I’ll Miss You till I Meet You is built on similar changes and an identical drum pattern to Roxette’s It Must Have Been Love, which is probably a better song, and certainly has a more memorable chorus, but is a regrettable record – the humanity of Marie Fredrikson’s vocal trampled to death under a herd of stampeding elephants banging snare drums. Such was the fate of many a good ballad from about 1984 to 1994. Williams, though, wisely kept her recording intimate, with the sleeve art even suggesting the album was recorded in a cosy living room. In fact, this is a smart piece of misdirection; the record was actually made in Allaire Studios in the Catskills, which is an upscale facility with a client list to match. Nevertheless, Williams still sings like she’s in a small coffeehouse, playing unamplified to 15 people, and she avoids self-consciously stadium-sized moves. Guitars chime and sigh, but they don’t thunder. If you’re going to do a song that has a more than touch of the power ballad about it, it’s a wise idea to underplay it.

Like anyone who manages to make a middle-class career out of music for 20 years while never becoming close to a mainstream figure, Williams is a canny operator, and she surrounded herself with good people on this record: Eric Bazillian and Rob Hyman from the Hooters (the kind of constantly employed industry vets that I have a lot of time for), Steuart Smith who is a member of the Eagles’ touring band and even Marshall Crenshaw, once and future power-pop boy wonder.

dar_williams_1_full

Belly – King/Sparklehorse – Good Morning Spider; or less hi, more fi, part 3

Talking about her career in music and her final Swan Song EPs in a recent interview with Mouth magazine, former Throwing Muses and Breeders guitarist/Belly frontwoman Tanya Donelly described Belly’s second album King as a more ‘lo-fi’ record than their debut, Star.

Strange description, I thought. King‘s not a slick record, but it’s one that sounds like a band in a room playing its songs. It was produced and mixed by Glyn Johns (Beatles, Stones, the Who, Zeppelin, the Eagles – enough of a track record for ya?) and engineered by Jack Joseph Puig, at the very high-spec Compass Point studio in Nassau: a minimum of overdubs, live vocals, hard-panned guitars, natural-sounding ambiances. Donelly’s voice sometimes cracks. Gail Greenwood’s bass does not always hit the one with Chris Gorman’s kick. You can hear real-time fader and pan-pot moves. It sounds great. I wouldn’t want to hear it any other way.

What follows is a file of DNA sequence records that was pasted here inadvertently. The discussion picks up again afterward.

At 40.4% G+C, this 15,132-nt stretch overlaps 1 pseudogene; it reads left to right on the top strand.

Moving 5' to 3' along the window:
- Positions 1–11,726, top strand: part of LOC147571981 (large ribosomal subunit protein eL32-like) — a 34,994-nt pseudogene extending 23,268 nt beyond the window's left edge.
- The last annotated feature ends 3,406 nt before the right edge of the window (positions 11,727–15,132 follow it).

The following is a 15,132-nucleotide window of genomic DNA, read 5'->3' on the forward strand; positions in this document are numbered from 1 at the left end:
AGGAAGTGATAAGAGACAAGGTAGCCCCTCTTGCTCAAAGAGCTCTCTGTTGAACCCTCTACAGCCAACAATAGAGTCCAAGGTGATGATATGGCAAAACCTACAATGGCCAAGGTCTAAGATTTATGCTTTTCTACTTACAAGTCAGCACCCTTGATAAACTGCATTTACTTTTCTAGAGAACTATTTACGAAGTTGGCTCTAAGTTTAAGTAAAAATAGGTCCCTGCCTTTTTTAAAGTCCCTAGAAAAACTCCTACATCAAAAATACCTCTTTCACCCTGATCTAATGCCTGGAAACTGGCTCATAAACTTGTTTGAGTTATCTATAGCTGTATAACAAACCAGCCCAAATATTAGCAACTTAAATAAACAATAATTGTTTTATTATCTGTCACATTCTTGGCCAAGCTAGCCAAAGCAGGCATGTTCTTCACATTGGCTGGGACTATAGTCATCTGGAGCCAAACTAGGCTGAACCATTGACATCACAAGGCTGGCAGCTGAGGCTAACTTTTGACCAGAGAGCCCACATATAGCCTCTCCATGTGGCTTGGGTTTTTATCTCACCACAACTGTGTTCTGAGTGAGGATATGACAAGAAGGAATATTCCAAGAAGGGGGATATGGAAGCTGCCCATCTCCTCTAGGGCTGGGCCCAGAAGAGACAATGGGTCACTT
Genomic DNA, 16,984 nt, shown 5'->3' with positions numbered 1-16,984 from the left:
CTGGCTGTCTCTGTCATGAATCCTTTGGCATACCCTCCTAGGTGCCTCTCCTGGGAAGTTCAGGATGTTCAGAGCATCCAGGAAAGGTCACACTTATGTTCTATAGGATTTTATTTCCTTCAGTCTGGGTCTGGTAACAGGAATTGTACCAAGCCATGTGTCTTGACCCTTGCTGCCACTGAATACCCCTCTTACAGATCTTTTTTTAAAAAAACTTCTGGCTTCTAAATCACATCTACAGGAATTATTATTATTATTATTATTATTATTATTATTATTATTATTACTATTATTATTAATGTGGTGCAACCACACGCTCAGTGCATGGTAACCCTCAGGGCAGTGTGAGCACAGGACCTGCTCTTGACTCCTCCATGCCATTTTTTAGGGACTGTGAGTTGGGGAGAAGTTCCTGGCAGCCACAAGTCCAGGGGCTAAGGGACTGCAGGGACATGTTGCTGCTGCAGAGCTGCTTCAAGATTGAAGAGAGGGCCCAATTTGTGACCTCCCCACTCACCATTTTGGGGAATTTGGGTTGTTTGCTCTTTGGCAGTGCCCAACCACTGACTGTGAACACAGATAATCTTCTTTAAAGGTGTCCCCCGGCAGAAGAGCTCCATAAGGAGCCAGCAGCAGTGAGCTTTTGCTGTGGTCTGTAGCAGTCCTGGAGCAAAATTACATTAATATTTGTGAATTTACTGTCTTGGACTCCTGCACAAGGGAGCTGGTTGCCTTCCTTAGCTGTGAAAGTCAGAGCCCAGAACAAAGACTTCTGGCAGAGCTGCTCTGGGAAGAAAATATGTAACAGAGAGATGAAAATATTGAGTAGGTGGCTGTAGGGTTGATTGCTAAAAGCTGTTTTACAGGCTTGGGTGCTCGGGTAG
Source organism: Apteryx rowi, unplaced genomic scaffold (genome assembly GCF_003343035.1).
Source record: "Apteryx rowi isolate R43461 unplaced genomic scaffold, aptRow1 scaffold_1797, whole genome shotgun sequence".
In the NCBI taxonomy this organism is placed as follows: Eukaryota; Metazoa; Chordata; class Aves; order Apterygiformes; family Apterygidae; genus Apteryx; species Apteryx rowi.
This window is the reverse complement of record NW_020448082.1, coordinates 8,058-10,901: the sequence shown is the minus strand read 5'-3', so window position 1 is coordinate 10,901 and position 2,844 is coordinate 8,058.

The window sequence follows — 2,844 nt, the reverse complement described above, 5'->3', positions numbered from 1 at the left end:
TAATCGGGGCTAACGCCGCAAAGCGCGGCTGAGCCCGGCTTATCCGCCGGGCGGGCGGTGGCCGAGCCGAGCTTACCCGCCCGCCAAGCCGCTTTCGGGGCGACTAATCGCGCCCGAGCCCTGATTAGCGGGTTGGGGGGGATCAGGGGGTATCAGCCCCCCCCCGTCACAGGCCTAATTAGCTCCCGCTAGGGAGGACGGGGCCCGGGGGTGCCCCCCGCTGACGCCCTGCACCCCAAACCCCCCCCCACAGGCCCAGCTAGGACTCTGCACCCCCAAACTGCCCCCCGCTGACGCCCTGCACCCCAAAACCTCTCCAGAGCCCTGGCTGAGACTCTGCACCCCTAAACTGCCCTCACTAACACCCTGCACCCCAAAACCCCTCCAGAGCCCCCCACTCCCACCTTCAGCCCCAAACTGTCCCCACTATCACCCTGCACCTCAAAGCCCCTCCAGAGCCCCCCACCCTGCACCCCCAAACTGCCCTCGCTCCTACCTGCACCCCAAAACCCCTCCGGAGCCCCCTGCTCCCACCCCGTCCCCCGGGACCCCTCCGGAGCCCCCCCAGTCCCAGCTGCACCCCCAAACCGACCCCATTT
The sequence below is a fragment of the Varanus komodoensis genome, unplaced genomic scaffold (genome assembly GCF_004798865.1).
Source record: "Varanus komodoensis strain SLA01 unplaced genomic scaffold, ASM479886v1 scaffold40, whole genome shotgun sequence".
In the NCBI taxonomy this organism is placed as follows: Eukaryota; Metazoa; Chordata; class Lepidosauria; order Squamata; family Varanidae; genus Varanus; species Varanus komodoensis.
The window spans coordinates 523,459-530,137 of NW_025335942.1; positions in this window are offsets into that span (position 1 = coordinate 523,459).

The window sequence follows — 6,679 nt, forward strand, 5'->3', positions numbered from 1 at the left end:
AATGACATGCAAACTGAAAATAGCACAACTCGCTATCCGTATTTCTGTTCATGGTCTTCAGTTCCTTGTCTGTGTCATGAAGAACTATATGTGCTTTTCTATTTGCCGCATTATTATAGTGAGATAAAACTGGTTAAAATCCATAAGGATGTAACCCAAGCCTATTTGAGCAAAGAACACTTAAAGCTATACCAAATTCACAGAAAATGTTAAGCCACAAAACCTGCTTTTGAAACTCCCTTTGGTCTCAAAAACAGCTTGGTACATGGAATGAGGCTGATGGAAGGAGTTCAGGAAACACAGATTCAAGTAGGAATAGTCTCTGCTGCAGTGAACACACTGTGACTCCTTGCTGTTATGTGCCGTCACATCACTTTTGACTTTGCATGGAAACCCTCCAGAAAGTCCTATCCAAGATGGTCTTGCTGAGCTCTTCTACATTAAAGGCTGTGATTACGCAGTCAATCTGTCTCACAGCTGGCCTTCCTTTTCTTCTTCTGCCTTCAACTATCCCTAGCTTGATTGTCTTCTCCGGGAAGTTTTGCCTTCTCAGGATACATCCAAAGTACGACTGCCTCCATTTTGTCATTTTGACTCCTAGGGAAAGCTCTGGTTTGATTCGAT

Star sounds good, too. But it doesn’t sound like a band playing songs together in a room. It sounds like something bad going down in Toytown. It’s a very carefully constructed sound world, one which had little to do with the material reality of Belly-the-band playing instruments in a room. Which brings us back to the discussion of terminology from a couple of months back. If a ‘low fidelity’ record is simply one that isn’t slick, then, sure, maybe King is lo-fi. If a lo-fi record is simply one that doesn’t sound ‘good’, then King ain’t one in my book. If a lo-fi record is one that doesn’t sound like the music sounded before it hit tape, then King is the very opposite. It’s a hi-fi record. One of the hi-est.

And, from King, back to Good Morning Spider by Sparklehorse. GMS‘s centrepiece is a song called Chaos of the Galaxy/Happy Man. Happy Man is probably the best song Mark Linkous ever wrote. It’s propulsive, urgent, utterly surreal and yet somehow anthemic and universal. Linkous, something of a contrarian, decided to bury the first verse and the chorus under AM radio static and bleepy noise. The song then almost fades all the way in for the second verse, before going the other way, becoming temporarily submerged entirely under white noise and a reprise of the organ chords of Chaos of the Galaxy, the short instrumental piece that begins the track. Finally the song fades in properly in time for the second chorus.

Linkous later admitted in interviews that this was a deliberate attempt to sabotage a song he recognised as having commercial potential; he didn’t want it to be extracted and released as a single the way Someday I Will Treat You Good from Vivadixiesubmarine plot had been. I’m sure Capitol were delighted. Still, when you don’t have a producer, you might be able to pull off this kind of thing once or twice before you get a stern talking to from your label.

I wasn’t aware until recently that Linkous re-recorded the song without the radio static and Chaos of the Galaxy sections, releasing it on an EP called Distorted Ghost. The version I knew and treasured was a live version that segued into Pig (called, imaginatively, Happy Pig), which was also released on Distorted Ghost. I’d burned it off a free CD from Uncut before promptly losing the CD and forgetting where the track came from (a BBC session, I think). I loved the rawness of it, and the furious tempo at which the song was played. At that speed, Linkous’ plea (that he only wants to be happy) sounded more real than ever. In 2010, he showed us how real.

But let’s not get caught up in that now. What matters for this discussion is that, for all that Chaos of the Galaxy/Happy Man is raw and messy, it’s not a faithful document of a real-time musical event. It’s an elaborate construction, an aural sleight of hand. Under a sensible definition of the term, we couldn’t call this track lo-fi. The term simply wouldn’t be applicable. Which only goes to show the difficulty of talking about music. You constantly have to define your terms, almost song by song. When two music fans talk about lo-fi, they may very well not mean the same thing by it. Sometimes this talking at cross-purposes is fun and thought-provoking. Sometimes it makes you want to bang your head against the wall.

If I have a conclusion – after a couple of months of kicking around these ideas occasionally – it’s that I have a personal definition of lo-fi that probably isn’t shared by music fans generally, so I have to acknowledge the more general definition too. And regarding Sparklehorse, Good Morning Spider is a difficult album to pin down. Superficially it sounds more like a lo-fi album ‘should’ sound, but it achieved that sound in a variety of ways, which didn’t always have to do with just banging out songs in an honest and authentic way, which often seem to be the unspoken connotations of the term ‘lo-fi’. More than simply a rough, raw, ragged album, GMS is an artful album, even if, when exposed to the opening bars of Pig, my brother once proclaimed, ‘But this doesn’t even sound good!’

BellyHorse
Left: Mark Linkous and his brothers in weird, Danger Mouse and David Lynch. Right: Belly on the beach, Nassau, 1995

A cover I’ve recorded of Happy Man, based on the version I refer to above: